Obama ‘bundlers’ have ties to lobbying
WASHINGTON — Despite a pledge not to take money from lobbyists, President Barack Obama has relied on prominent supporters who are active in the lobbying industry to raise millions of dollars for his re-election bid.
At least 15 of Obama’s “bundlers” — supporters who contribute their own money to his campaign and solicit it from others — are involved in lobbying for Washington consulting shops or private companies. They have raised more than $5 million so far for the campaign.
Because the bundlers are not registered as lobbyists with the Senate, the Obama campaign has managed to avoid running afoul of its self-imposed ban on taking money from lobbyists.
But the bundlers are in many ways indistinguishable from people who fit the technical definition of a lobbyist. They glide through the corridors of power in Washington, with a number of them hosting Obama at fundraisers while also visiting the White House on policy matters and official business.
—Eric Lichtblau, The New York Times
House passes two pieces of jobs bill
WASHINGTON — For the millions of Americans despondent over the inability of Democrats and Republicans to agree on a single piece of new jobs legislation: Fear not.
On Thursday, the House passed a very modest measure to end a tax withholding program, one that had yet to affect a single American but which President Barack Obama has agreed should go. The bill will likely clear the Senate, as well.
The withholding bill, which passed 405-16, did not carry quite the significance of potential measures to overhaul the tax code, make sweeping changes to entitlement programs or eliminate the waste, fraud, and abuse that lawmakers so often cite as their central legislative goals.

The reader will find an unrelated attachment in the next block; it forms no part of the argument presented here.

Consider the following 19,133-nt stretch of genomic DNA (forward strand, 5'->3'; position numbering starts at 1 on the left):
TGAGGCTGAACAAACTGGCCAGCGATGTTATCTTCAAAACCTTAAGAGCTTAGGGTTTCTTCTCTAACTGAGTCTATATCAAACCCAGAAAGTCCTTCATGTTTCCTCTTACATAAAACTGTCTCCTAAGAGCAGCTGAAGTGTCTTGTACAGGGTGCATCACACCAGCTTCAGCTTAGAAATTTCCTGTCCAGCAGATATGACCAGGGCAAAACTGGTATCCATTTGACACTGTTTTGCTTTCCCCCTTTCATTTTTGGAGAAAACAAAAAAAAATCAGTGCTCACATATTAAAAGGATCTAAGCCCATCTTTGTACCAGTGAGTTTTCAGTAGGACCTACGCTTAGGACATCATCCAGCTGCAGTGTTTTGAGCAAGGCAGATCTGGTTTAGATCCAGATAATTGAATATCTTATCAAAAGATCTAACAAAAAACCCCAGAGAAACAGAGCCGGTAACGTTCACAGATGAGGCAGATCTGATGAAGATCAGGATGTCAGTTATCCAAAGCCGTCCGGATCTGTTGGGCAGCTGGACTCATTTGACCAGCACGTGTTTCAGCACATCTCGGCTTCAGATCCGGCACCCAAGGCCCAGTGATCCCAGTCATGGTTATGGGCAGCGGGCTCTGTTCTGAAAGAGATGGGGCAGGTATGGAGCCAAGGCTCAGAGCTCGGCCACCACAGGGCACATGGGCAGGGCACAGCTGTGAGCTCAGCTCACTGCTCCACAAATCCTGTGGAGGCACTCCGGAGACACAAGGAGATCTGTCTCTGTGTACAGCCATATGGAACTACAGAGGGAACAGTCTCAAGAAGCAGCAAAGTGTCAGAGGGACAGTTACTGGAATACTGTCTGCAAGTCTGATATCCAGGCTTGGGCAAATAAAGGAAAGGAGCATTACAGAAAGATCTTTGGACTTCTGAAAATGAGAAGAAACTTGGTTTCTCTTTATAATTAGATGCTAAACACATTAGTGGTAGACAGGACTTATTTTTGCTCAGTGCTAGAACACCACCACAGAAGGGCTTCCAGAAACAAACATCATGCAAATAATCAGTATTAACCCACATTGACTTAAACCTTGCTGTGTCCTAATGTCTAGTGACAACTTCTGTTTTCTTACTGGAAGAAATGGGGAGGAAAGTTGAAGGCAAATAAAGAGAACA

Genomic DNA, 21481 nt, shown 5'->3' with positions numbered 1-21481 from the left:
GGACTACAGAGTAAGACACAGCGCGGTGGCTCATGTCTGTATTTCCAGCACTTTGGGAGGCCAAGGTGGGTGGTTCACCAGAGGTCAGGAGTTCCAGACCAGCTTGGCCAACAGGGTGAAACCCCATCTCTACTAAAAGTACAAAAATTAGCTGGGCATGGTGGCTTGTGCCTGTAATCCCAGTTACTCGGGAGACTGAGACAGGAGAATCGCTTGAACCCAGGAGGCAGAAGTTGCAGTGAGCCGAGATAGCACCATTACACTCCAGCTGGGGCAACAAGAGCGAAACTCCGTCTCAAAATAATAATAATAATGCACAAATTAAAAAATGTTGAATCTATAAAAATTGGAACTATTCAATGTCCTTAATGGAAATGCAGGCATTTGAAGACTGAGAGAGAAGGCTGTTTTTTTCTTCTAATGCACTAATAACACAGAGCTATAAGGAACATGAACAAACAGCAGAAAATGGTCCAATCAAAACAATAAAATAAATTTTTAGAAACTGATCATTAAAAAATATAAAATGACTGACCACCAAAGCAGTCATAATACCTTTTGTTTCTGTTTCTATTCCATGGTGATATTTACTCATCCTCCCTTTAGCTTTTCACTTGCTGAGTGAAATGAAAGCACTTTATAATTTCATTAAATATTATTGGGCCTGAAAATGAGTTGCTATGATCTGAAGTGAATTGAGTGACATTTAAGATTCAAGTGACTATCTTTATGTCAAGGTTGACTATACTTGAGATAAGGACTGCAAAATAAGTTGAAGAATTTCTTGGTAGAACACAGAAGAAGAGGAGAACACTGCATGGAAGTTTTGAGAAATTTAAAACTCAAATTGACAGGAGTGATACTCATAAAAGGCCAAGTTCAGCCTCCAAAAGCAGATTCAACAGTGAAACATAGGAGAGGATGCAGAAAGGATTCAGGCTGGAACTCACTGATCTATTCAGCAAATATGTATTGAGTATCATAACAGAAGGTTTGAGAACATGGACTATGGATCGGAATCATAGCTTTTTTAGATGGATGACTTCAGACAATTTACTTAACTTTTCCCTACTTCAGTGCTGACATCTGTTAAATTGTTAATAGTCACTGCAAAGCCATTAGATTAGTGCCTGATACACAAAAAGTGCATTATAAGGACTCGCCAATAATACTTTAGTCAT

But it was politically viable.
That a bill repealing a never-implemented requirement on a fairly small number of businesses was celebrated like a hometown team just back from winning the World Series underscores just how big small accomplishments really are these days in Washington, where a protracted economic crisis and rampant voter disgust are no match for deep-seated partisan gridlock.
Outside of a few recent flashes of light — the passage of three trade bills this month and an agreement on patent reform — there have been no big bipartisan jobs initiatives in this Congress.
—Jennifer Steinhauer, The New York Times
Somali Islamist militants rally against Kenya
MOGADISHU, Somalia — Islamist militants rallied hundreds of supporters outside Somalia’s capital Thursday to call for attacks on Kenya, saying, “We want huge blasts,” while Kenyan authorities reported an assault inside Kenya, with at least four people killed in an ambush near the Somali border.
While it remained unclear who was responsible for the attack — in which a rocket-propelled grenade was shot at a car in northern Kenya — it comes just days after twin grenade attacks rocked Kenya’s capital, Nairobi. Police say those attacks were linked to the Somali Islamist militants known as al-Shabab.
Kenya sent hundreds of troops, backed by tanks and gunships, into Somalia this month in a premeditated military campaign against al-Shabab, who have threatened terrorist attacks in Nairobi in retaliation.
The threats have left Kenyans and the United States jittery, with the U.S. Embassy in Kenya warning of credible terrorist threats, specifically to shopping malls and nightclubs.
—Josh Kron and Mohamed Ibrahim, The New York Times